His footsteps echoed down the empty hallway. The silence of Smallville High was deafening. Sorrow placed a heavy burden on Pete Ross's heart. From as long as he could remember, Pete looked forward to the years he'd spend in these hallowed halls. His brothers and sister told tall tales about their high school exploits. He wanted to add his own stories to the family collection. But that wasn't to be. By the end of the week, he'd begin a new life miles from Smallville in Wichita with his mom.
He told Clark that the big secret was the cause of the move. Pete lied. Keeping Clark's origins a secret wasn't the easiest thing in the world, nor was it the hardest. What was the alternative of the world knowing the truth? That Clark came from a planet many galaxies away?
The answer came to mind faster than Pete turned the combination on his locker. The world would vilify Clark and make him a lab rat. Pete sighed as he ran a hand over his close cropped hair.
No, the potential of betraying his best friend wasn't a threat. But the revelation of his feelings for another close bud was. Knowing that Chloe Sullivan would never look at him as anything more than a pal even after his declaration of love was enough to send Pete running. All the way to Wichita.
Heels clicked on the tile floor. Only one person hung out at Smallville High on a Friday night. Pete's gut clenched. Why couldn't he do this without running into her? Why couldn't he get out of Smallville fast enough?
"Pete." Chloe stopped at his locker. Wisps of flaxen locks framed her expressive face. Her eyes had a wariness to them. As if she wasn't sure of his reaction to her. Then, she forced a smile to her face. "What are you doing here?"
"Isn't it obvious?" He pointed to the open duffel bag at his feet and to his locker.
Her brows drew together in a frown. "Are you cleaning out your locker?"
"Bingo on the first try," he said, hating the sarcasm in his tone. "Alex, give the lady a prize."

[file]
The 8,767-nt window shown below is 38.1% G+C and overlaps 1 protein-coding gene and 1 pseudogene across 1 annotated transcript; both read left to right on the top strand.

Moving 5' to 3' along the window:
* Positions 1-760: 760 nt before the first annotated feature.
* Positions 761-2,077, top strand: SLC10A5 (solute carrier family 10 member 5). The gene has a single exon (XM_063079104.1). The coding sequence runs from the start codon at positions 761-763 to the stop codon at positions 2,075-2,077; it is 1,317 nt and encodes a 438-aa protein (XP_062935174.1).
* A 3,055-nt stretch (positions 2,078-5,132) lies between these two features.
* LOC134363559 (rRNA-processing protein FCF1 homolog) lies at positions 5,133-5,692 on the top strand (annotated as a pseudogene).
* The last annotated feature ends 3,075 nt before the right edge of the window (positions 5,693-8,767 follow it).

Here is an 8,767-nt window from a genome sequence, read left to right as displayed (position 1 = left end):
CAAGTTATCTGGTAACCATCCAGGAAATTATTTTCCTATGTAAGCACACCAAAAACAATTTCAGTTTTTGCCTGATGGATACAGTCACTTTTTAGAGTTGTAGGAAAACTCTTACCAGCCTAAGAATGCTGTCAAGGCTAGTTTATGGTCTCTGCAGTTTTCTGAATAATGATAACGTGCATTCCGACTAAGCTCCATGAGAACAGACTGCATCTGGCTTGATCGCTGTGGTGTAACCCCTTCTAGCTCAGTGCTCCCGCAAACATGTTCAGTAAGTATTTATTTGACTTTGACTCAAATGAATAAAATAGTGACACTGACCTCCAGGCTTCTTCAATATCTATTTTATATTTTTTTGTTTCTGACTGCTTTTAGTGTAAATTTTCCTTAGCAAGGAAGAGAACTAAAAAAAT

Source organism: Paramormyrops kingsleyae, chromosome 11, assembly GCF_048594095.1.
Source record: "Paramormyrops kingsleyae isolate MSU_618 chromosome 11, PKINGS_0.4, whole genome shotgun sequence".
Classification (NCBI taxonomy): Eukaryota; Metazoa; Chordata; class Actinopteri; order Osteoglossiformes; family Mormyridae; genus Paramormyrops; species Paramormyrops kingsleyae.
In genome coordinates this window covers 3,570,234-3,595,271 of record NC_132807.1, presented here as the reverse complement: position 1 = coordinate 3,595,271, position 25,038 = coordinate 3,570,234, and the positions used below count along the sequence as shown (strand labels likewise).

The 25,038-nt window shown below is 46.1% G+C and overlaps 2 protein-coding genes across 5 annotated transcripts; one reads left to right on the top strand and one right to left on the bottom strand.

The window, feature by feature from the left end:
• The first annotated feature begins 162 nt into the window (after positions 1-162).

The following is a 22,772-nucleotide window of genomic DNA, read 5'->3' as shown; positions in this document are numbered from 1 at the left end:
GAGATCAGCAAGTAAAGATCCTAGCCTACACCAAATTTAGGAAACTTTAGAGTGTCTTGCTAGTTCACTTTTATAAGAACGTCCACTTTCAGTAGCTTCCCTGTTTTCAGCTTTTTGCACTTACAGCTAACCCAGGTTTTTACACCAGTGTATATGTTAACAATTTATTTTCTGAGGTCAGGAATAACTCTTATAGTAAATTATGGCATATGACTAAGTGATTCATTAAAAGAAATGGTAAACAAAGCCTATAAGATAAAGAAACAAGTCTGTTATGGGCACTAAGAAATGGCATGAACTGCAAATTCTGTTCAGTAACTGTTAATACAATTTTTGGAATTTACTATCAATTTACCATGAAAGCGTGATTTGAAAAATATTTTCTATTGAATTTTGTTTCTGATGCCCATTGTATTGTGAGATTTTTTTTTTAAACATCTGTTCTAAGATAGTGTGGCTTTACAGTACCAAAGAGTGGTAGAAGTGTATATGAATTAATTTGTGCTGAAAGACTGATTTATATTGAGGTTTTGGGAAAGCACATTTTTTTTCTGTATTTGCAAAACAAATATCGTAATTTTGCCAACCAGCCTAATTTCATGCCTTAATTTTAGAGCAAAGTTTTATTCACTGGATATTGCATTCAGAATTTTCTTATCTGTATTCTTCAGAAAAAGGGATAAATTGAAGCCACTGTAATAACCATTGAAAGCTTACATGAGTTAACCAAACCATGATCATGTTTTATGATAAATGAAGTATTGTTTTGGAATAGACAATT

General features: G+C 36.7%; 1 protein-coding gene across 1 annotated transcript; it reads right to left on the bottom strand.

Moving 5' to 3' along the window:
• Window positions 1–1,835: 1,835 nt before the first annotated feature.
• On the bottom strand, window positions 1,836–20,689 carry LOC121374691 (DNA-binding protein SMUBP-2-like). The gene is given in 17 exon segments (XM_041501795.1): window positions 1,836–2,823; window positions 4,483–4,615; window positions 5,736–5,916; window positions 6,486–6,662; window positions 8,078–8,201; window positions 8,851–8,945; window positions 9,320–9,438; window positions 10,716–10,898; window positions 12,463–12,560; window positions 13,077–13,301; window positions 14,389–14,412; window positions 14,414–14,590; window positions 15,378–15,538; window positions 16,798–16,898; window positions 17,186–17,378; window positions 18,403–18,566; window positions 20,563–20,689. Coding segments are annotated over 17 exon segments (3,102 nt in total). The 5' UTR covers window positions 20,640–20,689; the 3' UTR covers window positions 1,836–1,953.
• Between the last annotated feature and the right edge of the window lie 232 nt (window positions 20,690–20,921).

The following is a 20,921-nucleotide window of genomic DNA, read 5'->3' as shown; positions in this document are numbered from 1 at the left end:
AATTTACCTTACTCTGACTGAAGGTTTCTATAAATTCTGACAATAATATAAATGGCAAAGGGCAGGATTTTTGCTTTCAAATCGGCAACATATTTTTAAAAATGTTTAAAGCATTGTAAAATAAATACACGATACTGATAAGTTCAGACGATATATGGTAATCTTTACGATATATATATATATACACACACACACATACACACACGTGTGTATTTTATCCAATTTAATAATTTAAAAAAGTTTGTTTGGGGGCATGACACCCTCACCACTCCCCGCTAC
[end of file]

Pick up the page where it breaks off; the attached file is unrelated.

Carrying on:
Damn. He hadn't wanted to do this face to face. Maybe he would have emailed her after he and his mom were settled. Why couldn't anything go the way he wanted?
"Pete." She placed her hand on his forearm. The softness of her skin singed him on contact. He inhaled a sharp breath. Their eyes locked. Her eyes widened. He looked away just as she removed her hand. "I'm sor-"
"Don't, Chloe." His words came out in a choked whisper. "Don't say it."
"I didn't mean it the way it sounded."
"It doesn't matter." He ripped posters from the back of the locker and tossed them into the bag. The faster he got this over with, the sooner he could put this time behind him. For years, he held his love for her deep inside him. Now, that she knew, he couldn't bear the shame of her sympathy.
"It matters to me. I don't understand what's going on. Why are you cleaning out your locker? If it's because of what you said...yes, we should have talked about it. We can talk about it now."
"Chloe, really," he said, holding on tightly to his last shred of dignity, "it doesn't matter. I'm moving with my mom to Wichita. I'm cleaning out my locker for the new kid who's moving in."
"Moving? You never said anything. Does Clark know?"
He gave her a look.
Heat filled her cheeks. "Of course, Clark knows. I know that we haven't spoken much since...but leaving like this... You weren't gonna tell me, were you?"
He shrugged and finished putting the last of his mementos into the bag. As he zipped it up, he said, "It's not like telling you would have a made a difference. Goodbye, Chloe."
Slinging the bag over his shoulder, he strolled away before she saw the tears in his eyes.
Clark plopped onto the top step leading to the porch. A blanket of stars filled the sky. On nights like this, he usually sought answers from his telescope. The astral plane seemed endless with an infinite number of possibilities. He always dreamed that somewhere out there, others like him existed. He wasn't alone and the sensation of isolation faded into nothingness.
The screen door slammed shut behind him. His mother's scent of fresh baked apple pie and tulips in full bloom assailed his senses. Instinctively, he shifted his thigh and gave her room. Without a word, she sat beside him.
"We can sit like this or we can talk about it."
"What's there to say?" Not trusting himself to remain stoic, he kept his gaze glued to the sky. "Talking won't change the inevitable."
"Moving on is a part of life, but it doesn't have to be goodbye."
"You didn't see what they did to Pete. That man beat him. Because of me. I don't blame him for leaving especially when it's my fault."
"It's not your fault--"
"Hear me out."
He expelled a low breath. "I'm listening."
"I don't even know what to say anymore. You're not a child where the answers are simple. You're a young man now and you know that sometimes, there is no easy answer. Life isn't simplistic. It's complicated."